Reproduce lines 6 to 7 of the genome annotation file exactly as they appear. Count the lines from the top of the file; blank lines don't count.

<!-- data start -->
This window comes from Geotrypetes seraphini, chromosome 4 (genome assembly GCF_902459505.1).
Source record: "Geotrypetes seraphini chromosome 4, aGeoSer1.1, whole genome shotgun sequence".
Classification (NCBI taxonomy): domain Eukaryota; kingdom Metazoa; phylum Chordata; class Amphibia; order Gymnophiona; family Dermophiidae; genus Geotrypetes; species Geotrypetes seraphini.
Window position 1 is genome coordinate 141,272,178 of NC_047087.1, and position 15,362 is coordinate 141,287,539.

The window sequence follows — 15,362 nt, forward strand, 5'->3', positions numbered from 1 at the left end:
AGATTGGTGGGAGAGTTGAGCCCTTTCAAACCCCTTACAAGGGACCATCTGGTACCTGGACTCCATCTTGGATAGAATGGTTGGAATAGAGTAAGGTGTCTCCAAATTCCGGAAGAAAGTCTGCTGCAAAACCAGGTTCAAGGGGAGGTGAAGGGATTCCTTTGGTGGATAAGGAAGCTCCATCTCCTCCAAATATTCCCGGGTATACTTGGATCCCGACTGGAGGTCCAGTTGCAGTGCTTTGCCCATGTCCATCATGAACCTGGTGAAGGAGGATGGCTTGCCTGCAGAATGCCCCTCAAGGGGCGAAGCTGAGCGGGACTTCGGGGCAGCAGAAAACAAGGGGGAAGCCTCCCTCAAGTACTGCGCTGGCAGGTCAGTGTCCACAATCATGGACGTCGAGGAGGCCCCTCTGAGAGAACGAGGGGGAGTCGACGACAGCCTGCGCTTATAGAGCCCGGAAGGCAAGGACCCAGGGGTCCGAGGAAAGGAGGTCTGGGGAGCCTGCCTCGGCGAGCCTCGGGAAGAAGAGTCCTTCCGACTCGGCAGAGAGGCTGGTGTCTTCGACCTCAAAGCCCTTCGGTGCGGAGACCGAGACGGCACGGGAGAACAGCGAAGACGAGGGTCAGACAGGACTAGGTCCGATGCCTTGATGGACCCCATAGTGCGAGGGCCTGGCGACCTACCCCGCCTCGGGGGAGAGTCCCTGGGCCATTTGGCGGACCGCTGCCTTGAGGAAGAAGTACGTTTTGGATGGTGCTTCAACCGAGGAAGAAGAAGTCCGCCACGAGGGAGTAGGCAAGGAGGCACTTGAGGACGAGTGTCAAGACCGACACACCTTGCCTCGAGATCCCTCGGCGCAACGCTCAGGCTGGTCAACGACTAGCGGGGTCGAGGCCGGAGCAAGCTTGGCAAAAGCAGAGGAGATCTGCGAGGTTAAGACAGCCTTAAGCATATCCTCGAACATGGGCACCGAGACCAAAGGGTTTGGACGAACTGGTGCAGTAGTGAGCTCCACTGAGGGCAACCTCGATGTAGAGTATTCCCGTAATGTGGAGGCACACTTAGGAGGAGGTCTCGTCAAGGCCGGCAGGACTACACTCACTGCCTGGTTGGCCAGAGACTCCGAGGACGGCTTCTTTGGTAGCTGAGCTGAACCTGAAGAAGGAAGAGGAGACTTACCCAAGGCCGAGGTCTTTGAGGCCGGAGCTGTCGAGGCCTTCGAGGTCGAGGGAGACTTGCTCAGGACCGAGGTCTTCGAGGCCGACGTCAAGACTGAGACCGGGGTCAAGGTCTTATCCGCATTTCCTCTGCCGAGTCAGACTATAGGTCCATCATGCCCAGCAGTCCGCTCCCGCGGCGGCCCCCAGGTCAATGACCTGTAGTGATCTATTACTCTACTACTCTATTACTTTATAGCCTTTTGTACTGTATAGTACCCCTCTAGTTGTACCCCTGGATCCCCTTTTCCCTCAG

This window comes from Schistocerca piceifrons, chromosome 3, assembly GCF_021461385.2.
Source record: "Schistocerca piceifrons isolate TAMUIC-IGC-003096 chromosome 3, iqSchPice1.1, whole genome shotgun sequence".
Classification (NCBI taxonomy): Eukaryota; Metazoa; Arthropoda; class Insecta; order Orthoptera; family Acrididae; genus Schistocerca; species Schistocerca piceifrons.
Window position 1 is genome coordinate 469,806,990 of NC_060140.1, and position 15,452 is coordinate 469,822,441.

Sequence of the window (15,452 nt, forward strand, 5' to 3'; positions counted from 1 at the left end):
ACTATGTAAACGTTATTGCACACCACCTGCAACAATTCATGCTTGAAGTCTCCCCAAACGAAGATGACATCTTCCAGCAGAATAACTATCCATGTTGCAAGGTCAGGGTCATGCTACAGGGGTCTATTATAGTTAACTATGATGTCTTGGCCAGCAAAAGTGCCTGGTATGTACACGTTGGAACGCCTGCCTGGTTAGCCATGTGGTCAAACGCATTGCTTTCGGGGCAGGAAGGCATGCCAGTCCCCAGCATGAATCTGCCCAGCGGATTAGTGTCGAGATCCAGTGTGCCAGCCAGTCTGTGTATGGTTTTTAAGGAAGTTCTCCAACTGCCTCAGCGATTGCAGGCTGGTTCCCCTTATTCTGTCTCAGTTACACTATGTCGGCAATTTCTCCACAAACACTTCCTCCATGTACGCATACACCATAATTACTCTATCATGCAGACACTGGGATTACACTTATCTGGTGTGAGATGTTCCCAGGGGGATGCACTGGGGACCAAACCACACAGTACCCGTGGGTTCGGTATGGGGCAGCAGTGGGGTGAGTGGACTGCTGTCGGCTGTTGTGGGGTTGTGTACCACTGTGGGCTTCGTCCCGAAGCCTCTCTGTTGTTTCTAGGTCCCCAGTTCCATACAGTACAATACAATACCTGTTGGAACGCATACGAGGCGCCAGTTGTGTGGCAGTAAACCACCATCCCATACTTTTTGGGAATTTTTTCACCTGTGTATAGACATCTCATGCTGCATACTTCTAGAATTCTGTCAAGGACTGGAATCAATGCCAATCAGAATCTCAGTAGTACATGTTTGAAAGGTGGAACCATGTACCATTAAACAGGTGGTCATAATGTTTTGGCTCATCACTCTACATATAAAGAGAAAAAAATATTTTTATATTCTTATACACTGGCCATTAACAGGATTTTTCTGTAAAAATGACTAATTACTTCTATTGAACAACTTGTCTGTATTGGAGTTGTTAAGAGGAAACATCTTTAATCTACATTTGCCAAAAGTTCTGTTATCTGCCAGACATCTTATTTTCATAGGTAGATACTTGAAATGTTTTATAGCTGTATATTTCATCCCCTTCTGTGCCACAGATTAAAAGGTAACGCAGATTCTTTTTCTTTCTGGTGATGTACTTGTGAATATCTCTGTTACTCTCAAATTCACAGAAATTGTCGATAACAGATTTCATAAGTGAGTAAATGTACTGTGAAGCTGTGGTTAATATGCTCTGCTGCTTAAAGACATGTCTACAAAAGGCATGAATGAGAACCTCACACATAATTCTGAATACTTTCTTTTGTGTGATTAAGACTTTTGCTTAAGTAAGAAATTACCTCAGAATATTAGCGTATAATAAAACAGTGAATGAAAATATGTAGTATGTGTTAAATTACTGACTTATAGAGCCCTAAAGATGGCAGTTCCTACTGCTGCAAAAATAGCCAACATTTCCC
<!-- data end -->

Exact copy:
AGATTGGTGGGAGAGTTGAGCCCTTTCAAACCCCTTACAAGGGACCATCTGGTACCTGGACTCCATCTTGGATAGAATGGTTGGAATAGAGTAAGGTGTCTCCAAATTCCGGAAGAAAGTCTGCTGCAAAACCAGGTTCAAGGGGAGGTGAAGGGATTCCTTTGGTGGATAAGGAAGCTCCATCTCCTCCAAATATTCCCGGGTATACTTGGATCCCGACTGGAGGTCCAGTTGCAGTGCTTTGCCCATGTCCATCATGAACCTGGTGAAGGAGGATGGCTTGCCTGCAGAATGCCCCTCAAGGGGCGAAGCTGAGCGGGACTTCGGGGCAGCAGAAAACAAGGGGGAAGCCTCCCTCAAGTACTGCGCTGGCAGGTCAGTGTCCACAATCATGGACGTCGAGGAGGCCCCTCTGAGAGAACGAGGGGGAGTCGACGACAGCCTGCGCTTATAGAGCCCGGAAGGCAAGGACCCAGGGGTCCGAGGAAAGGAGGTCTGGGGAGCCTGCCTCGGCGAGCCTCGGGAAGAAGAGTCCTTCCGACTCGGCAGAGAGGCTGGTGTCTTCGACCTCAAAGCCCTTCGGTGCGGAGACCGAGACGGCACGGGAGAACAGCGAAGACGAGGGTCAGACAGGACTAGGTCCGATGCCTTGATGGACCCCATAGTGCGAGGGCCTGGCGACCTACCCCGCCTCGGGGGAGAGTCCCTGGGCCATTTGGCGGACCGCTGCCTTGAGGAAGAAGTACGTTTTGGATGGTGCTTCAACCGAGGAAGAAGAAGTCCGCCACGAGGGAGTAGGCAAGGAGGCACTTGAGGACGAGTGTCAAGACCGACACACCTTGCCTCGAGATCCCTCGGCGCAACGCTCAGGCTGGTCAACGACTAGCGGGGTCGAGGCCGGAGCAAGCTTGGCAAAAGCAGAGGAGATCTGCGAGGTTAAGACAGCCTTAAGCATATCCTCGAACATGGGCACCGAGACCAAAGGGTTTGGACGAACTGGTGCAGTAGTGAGCTCCACTGAGGGCAACCTCGATGTAGAGTATTCCCGTAATGTGGAGGCACACTTAGGAGGAGGTCTCGTCAAGGCCGGCAGGACTACACTCACTGCCTGGTTGGCCAGAGACTCCGAGGACGGCTTCTTTGGTAGCTGAGCTGAACCTGAAGAAGGAAGAGGAGACTTACCCAAGGCCGAGGTCTTTGAGGCCGGAGCTGTCGAGGCCTTCGAGGTCGAGGGAGACTTGCTCAGGACCGAGGTCTTCGAGGCCGACGTCAAGACTGAGACCGGGGTCAAGGTCTTATCCGCATTTCCTCTGCCGAGTCAGACTATAGGTCCATCATGCCCAGCAGTCCGCTCCCGCGGCGGCCCCCAGGTCAATGACCTGTAGTGATCTATTACTCTACTACTCTATTACTTTATAGCCTTTTGTACTGTATAGTACCCCTCTAGTTGTACCCCTGGATCCCCTTTTCCCTCAG

This window comes from Schistocerca piceifrons, chromosome 3, assembly GCF_021461385.2.